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A Randomized Trial of Palliative Care Discussions Linked to an Automated Early Warning System Alert

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Abstract

Objective:

To determine whether an Early Warning System could identify patients wishing to focus on palliative care measures.

Design:

Prospective, randomized, pilot study.

Setting:

Barnes-Jewish Hospital, Saint Louis, MO (January 15, 2015, to December 12, 2015).

Patients:

A total of 206 patients; 89 intervention (43.2%) and 117 controls (56.8%).

Interventions:

Palliative care in high-risk patients targeted by an Early Warning System.

Measurements and Main Results:

Advanced directive documentation was significantly greater prior to discharge in the intervention group (37.1% vs 15.4%; p < 0.001) as were first-time requests for advanced directive documentation (14.6% vs 0.0%; p < 0.001). Documentation of resuscitation status was also greater prior to discharge in the intervention group (36.0% vs 23.1%; p = 0.043). There was no difference in the number of patients requesting a change in resuscitation status between groups (11.2% vs 9.4%; p = 0.666). However, changes in resuscitation status occurred earlier and on the general medicine units for the intervention group compared to the control group. The number of patients transferred to an ICU was significantly lower for intervention patients (12.4% vs 27.4%; p = 0.009). The median (interquartile range) ICU length of stay was significantly less for the intervention group (0 [0–0] vs 0 [0–1] d; p = 0.014). Hospital mortality was similar (12.4% vs 10.3%; p = 0.635).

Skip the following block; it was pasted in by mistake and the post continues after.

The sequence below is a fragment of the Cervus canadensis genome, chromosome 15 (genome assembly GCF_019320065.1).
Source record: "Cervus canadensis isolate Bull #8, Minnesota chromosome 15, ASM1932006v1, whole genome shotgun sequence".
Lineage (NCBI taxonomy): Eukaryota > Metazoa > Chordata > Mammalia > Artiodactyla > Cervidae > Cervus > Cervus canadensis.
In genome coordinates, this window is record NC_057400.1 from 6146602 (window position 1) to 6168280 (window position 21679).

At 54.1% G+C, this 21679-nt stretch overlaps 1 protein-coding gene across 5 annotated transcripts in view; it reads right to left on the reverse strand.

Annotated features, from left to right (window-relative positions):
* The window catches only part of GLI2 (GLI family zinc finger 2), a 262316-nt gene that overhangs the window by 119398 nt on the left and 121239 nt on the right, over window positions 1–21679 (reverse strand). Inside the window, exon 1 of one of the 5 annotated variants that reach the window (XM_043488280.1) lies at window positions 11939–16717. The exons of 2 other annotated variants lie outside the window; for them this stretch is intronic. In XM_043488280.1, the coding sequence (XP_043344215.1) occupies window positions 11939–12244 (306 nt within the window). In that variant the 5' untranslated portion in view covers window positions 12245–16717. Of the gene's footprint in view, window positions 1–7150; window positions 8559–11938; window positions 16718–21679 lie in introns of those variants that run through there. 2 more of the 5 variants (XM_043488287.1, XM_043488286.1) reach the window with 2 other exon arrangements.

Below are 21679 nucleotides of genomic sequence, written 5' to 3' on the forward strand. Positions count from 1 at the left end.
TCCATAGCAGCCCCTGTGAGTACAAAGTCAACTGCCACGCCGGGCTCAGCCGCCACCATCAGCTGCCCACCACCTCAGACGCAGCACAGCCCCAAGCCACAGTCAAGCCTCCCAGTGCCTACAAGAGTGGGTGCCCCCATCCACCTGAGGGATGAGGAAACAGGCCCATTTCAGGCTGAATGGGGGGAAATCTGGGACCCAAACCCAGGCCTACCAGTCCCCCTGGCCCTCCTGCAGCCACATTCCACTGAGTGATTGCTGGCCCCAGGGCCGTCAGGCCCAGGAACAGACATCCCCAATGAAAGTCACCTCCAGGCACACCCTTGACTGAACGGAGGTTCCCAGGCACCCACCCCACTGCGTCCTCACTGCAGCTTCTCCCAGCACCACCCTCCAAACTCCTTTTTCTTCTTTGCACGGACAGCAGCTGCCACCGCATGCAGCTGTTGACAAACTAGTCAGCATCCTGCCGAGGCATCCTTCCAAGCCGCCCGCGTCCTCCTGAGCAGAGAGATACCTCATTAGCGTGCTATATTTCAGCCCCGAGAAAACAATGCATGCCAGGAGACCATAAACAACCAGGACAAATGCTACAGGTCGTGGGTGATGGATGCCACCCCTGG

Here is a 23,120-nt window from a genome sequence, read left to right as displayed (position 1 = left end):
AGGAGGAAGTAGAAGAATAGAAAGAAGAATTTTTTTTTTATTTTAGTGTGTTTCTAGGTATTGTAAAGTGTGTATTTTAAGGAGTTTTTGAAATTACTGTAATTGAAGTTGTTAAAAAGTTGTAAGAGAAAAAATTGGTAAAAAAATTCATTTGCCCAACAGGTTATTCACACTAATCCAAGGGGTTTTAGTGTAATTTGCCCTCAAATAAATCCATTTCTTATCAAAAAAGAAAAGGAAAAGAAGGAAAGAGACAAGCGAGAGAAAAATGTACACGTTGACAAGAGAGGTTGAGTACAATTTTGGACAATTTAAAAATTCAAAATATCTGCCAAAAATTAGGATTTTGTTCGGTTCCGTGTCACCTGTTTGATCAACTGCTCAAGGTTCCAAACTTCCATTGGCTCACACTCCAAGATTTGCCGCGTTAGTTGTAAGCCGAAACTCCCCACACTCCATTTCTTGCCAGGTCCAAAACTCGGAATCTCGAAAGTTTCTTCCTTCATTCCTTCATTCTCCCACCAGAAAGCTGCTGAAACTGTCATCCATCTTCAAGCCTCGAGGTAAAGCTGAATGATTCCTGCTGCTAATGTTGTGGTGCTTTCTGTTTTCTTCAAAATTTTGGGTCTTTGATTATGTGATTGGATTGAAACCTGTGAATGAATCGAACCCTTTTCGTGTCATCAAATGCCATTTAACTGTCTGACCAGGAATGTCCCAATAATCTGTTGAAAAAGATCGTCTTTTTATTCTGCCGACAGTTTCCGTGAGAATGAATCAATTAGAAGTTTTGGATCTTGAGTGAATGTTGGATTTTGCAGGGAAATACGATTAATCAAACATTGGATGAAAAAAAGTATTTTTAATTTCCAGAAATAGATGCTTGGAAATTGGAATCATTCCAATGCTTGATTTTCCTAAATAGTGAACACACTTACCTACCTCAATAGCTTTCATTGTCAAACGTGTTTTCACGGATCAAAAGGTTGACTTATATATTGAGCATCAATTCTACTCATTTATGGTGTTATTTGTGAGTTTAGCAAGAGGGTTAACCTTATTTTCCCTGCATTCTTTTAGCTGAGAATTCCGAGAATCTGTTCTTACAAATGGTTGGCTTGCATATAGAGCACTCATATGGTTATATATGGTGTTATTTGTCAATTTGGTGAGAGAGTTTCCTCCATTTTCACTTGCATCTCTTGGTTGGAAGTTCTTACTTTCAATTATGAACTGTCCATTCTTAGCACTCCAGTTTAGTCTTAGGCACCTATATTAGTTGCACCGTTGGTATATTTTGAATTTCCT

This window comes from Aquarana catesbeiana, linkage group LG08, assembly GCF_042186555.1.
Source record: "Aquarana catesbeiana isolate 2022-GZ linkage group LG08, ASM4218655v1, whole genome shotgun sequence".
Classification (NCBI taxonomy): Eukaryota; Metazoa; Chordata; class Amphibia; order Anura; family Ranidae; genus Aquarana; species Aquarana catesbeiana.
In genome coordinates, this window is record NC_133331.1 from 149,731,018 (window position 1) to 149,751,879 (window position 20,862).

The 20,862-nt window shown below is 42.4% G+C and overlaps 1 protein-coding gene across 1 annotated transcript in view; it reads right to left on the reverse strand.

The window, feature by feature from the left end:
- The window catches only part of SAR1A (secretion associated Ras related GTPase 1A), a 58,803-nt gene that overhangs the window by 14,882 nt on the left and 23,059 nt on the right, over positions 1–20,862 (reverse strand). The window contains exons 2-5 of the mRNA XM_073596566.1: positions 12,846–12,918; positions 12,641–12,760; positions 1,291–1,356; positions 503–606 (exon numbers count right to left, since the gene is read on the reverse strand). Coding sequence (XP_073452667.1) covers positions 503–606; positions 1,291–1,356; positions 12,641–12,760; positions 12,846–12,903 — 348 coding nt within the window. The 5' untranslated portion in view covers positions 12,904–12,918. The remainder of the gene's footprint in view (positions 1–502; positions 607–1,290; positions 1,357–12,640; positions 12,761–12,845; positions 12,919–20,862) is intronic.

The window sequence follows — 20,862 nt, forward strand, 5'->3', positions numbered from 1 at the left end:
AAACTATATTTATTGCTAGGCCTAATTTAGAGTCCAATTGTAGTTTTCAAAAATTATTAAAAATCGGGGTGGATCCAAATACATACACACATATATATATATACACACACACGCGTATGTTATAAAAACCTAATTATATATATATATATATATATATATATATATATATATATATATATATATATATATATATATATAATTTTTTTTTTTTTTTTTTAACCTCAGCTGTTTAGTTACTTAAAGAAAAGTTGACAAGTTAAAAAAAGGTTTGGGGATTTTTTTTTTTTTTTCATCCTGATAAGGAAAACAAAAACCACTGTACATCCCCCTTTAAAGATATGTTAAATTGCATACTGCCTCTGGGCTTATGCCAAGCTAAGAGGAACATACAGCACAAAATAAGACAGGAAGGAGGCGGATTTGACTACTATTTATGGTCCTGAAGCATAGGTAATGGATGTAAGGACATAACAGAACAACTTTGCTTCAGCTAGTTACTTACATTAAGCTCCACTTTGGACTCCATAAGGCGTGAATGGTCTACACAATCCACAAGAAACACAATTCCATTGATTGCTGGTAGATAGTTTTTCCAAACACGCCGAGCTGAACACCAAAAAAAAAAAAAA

Conclusions:

This study suggests that automated Early Warning System alerts can identify patients potentially benefitting from directed palliative care discussions and reduce the number of ICU transfers.

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